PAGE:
For nearly a year, my friend Marshall has been taunting me with her oh-so-cool Blackberry messenger. "I can't believe you don't have one of these!" she says way too often, pulling out a beeper-size device and reading her e-mail at lunch. She is such a show-off. She is also a stylish person, and the Blackberry resembles her in that respect (except for her scary pointy shoes). Both of them are elegant, compact and totally wired.
The device is made by Research In Motion, and used to be available only with Blackberry's wireless service, over the BellSouth Data Network. But last week major wireless retailers across the country began selling an upgraded and even cooler RIM-made gadget for a telecom company called American Mobile, based in Reston, Va. The new device, dubbed the eLink, should shame young Marshall and her fancy Blackberry-toting crowd.
The new, new thing looks just like the old Blackberry but has some notable, hidden differences. Instead of relying on BellSouth, eLink sends its digital packets over the ARDIS network, which covers more territory--220 million people in the U.S., vs. BellSouth's 175 million. ARDIS can also handle faster speeds--up to 19.2 kilobits per sec., according to the eLink folks, twice as fast as their competitor. Finally, the ARDIS network is renowned for its "in-building" penetration, which means that I can travel up, down and around the august Time & Life Building and never miss a bit.
Other cool things about the eLink: I can configure it so that I receive e-mail from my firstname.lastname@example.org account or any of my other e-mail accounts. I can set it up so that only the first 500 characters of each message are transmitted--and push a button to retrieve the rest of any message I want to read to the end. And the cradle that plugs into my PC and allows me to synchronize it with Microsoft Outlook, Scheduler+ and Lotus Organizer--if I used any of those programs--doubles as a recharger, which is included in eLink's $359 price. (By contrast, the Blackberry costs $399, and you don't get a recharger.)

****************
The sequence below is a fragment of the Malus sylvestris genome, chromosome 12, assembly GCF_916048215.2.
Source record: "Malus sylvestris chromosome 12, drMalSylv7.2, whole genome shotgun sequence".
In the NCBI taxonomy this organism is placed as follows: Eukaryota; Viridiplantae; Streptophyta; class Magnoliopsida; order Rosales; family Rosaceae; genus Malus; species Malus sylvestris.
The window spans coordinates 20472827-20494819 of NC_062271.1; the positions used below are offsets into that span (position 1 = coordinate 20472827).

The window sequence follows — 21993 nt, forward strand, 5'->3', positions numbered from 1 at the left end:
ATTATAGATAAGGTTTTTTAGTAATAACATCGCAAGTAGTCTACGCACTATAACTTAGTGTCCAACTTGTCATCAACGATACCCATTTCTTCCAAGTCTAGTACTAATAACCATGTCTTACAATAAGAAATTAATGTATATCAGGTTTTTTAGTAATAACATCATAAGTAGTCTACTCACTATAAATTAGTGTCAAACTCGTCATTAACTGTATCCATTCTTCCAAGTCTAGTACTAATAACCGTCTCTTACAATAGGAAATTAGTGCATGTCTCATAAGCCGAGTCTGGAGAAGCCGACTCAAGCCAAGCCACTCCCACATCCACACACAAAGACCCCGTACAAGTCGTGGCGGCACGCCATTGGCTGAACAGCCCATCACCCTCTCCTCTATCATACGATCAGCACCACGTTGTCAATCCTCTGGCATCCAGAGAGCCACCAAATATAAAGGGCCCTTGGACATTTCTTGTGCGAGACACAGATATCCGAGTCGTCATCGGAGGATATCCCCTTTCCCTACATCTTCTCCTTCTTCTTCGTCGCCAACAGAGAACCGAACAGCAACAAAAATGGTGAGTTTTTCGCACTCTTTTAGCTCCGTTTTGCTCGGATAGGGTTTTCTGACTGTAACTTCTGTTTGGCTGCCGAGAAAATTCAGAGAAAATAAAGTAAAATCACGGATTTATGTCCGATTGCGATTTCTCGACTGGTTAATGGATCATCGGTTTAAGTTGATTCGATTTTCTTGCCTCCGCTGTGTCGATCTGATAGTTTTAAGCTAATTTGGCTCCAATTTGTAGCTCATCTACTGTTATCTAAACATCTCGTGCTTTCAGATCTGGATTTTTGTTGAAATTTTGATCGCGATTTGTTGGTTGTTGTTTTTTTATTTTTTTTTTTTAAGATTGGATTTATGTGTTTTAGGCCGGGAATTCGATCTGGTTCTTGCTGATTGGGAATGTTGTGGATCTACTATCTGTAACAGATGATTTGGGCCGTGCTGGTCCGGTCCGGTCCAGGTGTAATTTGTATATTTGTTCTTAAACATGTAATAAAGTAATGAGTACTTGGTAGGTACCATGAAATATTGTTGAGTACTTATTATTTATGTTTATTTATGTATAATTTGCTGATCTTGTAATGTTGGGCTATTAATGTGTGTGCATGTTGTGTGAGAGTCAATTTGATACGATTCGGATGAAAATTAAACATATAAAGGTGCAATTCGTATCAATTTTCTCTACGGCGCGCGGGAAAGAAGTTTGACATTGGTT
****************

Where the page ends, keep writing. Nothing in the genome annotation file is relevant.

I've been play-testing my eLink for three weeks now, and it's been just super. E-mail keeps track with me even when I'm moving faster than a Long Island Rail Road locomotive. It leaps the tall buildings in a single bound. I'm told that the network is so strong you could send and receive e-mail while flying over big cities, though the FAA frowns on that kind of thing. One AA battery lasted two weeks, the little eight-line screen was surprisingly readable, and the "trackwheel" turned out to be an excellent way to navigate through menus.
On the downside, the $59.95 monthly service for all-you-can-eat e-mail is much too expensive for all but the info elite. (Indeed, Blackberry offers unlimited e-mail for $20 less.) eLink's limited-use plan, at $24.95--which allows roughly 100 short messages a month--is just too limited for my purposes. And on the ergonomic front, the teensy keyboard does not comfortably accommodate this boy's short, fat fingers. I used a pencil. Marshall could probably use the tips of her pointy high heels.